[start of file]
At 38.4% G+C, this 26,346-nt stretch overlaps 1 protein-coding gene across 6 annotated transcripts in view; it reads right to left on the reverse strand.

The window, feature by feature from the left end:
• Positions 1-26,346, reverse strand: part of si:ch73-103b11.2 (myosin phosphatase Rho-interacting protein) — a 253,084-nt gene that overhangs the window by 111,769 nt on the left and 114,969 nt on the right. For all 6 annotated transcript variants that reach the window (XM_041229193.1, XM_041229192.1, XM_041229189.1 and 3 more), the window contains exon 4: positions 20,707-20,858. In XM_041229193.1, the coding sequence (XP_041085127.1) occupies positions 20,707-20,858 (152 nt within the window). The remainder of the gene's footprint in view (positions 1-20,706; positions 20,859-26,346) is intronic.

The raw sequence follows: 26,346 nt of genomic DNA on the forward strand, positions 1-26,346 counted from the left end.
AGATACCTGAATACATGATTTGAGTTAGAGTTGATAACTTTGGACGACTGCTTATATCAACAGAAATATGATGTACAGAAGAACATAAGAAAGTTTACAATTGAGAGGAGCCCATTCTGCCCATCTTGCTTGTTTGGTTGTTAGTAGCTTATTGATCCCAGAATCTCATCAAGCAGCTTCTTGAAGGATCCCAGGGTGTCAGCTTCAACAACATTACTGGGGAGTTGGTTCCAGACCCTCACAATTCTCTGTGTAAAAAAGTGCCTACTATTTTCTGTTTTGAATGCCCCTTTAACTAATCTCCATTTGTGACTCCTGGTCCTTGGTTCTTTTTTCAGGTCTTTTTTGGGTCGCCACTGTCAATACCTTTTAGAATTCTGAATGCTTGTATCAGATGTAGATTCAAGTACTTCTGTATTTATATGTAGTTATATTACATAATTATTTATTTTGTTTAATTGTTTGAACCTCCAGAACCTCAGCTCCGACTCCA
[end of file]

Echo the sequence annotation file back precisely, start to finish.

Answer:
At 38.4% G+C, this 26,346-nt stretch overlaps 1 protein-coding gene across 6 annotated transcripts in view; it reads right to left on the reverse strand.

The window, feature by feature from the left end:
• Positions 1-26,346, reverse strand: part of si:ch73-103b11.2 (myosin phosphatase Rho-interacting protein) — a 253,084-nt gene that overhangs the window by 111,769 nt on the left and 114,969 nt on the right. For all 6 annotated transcript variants that reach the window (XM_041229193.1, XM_041229192.1, XM_041229189.1 and 3 more), the window contains exon 4: positions 20,707-20,858. In XM_041229193.1, the coding sequence (XP_041085127.1) occupies positions 20,707-20,858 (152 nt within the window). The remainder of the gene's footprint in view (positions 1-20,706; positions 20,859-26,346) is intronic.

The raw sequence follows: 26,346 nt of genomic DNA on the forward strand, positions 1-26,346 counted from the left end.
AGATACCTGAATACATGATTTGAGTTAGAGTTGATAACTTTGGACGACTGCTTATATCAACAGAAATATGATGTACAGAAGAACATAAGAAAGTTTACAATTGAGAGGAGCCCATTCTGCCCATCTTGCTTGTTTGGTTGTTAGTAGCTTATTGATCCCAGAATCTCATCAAGCAGCTTCTTGAAGGATCCCAGGGTGTCAGCTTCAACAACATTACTGGGGAGTTGGTTCCAGACCCTCACAATTCTCTGTGTAAAAAAGTGCCTACTATTTTCTGTTTTGAATGCCCCTTTAACTAATCTCCATTTGTGACTCCTGGTCCTTGGTTCTTTTTTCAGGTCTTTTTTGGGTCGCCACTGTCAATACCTTTTAGAATTCTGAATGCTTGTATCAGATGTAGATTCAAGTACTTCTGTATTTATATGTAGTTATATTACATAATTATTTATTTTGTTTAATTGTTTGAACCTCCAGAACCTCAGCTCCGACTCCA